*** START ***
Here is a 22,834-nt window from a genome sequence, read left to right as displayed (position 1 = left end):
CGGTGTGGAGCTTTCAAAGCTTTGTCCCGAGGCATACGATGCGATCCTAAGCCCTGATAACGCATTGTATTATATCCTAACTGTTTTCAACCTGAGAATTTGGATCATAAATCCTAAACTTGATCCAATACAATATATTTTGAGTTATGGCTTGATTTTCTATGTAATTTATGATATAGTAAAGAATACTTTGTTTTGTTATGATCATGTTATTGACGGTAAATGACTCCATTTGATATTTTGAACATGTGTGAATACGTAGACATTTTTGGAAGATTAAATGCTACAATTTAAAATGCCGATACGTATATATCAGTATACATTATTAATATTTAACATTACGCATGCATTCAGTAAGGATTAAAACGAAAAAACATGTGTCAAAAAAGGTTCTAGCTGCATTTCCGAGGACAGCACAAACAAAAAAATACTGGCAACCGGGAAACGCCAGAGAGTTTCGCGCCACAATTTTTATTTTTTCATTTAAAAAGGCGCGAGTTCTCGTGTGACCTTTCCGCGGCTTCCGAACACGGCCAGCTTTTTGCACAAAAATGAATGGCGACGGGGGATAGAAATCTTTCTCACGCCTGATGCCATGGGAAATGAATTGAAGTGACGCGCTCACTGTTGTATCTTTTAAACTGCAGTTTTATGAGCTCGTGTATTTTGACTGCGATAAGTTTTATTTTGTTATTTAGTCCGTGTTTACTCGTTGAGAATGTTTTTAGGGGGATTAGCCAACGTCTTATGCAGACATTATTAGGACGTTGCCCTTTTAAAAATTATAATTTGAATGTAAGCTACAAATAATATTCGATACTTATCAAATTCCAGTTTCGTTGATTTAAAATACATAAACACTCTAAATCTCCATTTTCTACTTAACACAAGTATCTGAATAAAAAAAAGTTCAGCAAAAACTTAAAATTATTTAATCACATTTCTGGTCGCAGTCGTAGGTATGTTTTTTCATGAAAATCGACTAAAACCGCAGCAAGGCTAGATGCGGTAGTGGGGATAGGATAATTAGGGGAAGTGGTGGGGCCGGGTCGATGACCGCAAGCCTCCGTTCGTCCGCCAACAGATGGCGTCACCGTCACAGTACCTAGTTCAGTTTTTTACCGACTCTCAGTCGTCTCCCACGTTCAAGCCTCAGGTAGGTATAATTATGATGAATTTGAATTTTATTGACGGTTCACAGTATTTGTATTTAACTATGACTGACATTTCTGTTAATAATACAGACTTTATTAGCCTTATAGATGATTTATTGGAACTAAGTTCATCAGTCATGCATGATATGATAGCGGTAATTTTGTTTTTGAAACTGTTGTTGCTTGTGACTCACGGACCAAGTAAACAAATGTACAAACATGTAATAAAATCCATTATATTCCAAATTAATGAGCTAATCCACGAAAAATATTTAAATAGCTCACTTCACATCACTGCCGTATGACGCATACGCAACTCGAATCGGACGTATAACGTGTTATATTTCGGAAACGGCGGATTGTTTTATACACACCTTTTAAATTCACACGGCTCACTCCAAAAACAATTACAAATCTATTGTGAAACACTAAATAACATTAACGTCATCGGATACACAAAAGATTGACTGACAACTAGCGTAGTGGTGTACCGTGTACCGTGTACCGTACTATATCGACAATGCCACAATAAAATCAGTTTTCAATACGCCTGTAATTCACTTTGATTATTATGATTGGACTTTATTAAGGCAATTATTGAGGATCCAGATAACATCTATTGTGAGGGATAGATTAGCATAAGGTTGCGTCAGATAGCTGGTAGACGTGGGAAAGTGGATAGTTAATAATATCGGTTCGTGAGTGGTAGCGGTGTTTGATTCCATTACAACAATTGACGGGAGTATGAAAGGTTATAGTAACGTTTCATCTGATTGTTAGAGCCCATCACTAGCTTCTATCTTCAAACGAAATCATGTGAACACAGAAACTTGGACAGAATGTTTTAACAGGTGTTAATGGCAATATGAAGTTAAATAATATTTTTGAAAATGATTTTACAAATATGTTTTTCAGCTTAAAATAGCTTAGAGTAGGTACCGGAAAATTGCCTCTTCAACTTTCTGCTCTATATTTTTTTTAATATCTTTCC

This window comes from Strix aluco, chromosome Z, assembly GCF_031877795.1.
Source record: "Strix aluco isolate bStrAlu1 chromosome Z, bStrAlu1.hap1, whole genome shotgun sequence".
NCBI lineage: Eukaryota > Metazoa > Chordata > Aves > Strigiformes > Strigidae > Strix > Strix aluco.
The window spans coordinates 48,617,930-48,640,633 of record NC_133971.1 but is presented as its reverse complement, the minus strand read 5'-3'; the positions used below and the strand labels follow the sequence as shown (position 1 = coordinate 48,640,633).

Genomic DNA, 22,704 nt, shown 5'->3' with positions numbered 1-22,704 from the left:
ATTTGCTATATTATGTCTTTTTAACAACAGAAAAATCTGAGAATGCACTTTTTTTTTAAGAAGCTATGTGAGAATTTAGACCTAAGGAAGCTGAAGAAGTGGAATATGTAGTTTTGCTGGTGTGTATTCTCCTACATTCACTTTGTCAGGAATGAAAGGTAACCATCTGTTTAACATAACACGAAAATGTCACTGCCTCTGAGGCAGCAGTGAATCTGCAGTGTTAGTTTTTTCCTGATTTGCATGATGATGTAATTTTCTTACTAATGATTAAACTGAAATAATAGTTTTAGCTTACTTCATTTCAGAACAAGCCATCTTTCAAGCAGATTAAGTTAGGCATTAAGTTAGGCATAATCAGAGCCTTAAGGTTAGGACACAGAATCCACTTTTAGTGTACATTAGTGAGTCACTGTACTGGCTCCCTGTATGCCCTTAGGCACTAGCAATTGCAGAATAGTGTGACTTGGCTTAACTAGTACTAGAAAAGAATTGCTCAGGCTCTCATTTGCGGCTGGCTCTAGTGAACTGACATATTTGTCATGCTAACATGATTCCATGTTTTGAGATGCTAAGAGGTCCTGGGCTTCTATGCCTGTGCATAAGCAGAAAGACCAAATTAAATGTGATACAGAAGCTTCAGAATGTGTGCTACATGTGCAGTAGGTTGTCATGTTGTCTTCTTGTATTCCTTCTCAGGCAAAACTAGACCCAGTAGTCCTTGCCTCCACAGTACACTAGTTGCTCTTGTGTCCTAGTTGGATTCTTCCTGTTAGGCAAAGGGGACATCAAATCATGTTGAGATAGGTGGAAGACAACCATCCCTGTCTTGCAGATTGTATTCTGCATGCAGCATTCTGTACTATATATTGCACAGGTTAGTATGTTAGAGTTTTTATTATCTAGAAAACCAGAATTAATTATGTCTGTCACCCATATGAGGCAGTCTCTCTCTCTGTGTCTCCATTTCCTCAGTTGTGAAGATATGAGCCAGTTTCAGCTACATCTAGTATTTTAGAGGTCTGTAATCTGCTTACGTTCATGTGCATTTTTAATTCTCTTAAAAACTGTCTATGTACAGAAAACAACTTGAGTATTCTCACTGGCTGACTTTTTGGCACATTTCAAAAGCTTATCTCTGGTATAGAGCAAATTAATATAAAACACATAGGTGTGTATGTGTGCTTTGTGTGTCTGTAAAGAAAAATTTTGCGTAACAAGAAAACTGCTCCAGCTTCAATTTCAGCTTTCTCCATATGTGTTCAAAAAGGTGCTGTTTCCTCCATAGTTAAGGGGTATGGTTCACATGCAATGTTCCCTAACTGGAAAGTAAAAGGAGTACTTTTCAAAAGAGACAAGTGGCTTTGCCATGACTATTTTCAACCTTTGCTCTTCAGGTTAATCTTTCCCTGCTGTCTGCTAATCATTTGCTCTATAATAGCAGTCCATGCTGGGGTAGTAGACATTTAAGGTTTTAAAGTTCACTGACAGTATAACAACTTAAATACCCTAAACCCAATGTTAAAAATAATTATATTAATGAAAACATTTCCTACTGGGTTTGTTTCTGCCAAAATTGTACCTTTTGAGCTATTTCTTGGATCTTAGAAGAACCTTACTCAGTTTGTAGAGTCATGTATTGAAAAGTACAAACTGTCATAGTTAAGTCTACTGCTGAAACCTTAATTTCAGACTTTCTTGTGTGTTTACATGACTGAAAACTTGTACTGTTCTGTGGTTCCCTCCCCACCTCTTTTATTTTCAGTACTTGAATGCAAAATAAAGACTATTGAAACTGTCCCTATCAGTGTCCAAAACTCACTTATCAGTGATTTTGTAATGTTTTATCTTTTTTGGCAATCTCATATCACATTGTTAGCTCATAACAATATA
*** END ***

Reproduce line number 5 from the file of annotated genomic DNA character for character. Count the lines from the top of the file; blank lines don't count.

NCBI lineage: Eukaryota > Metazoa > Chordata > Aves > Strigiformes > Strigidae > Strix > Strix aluco.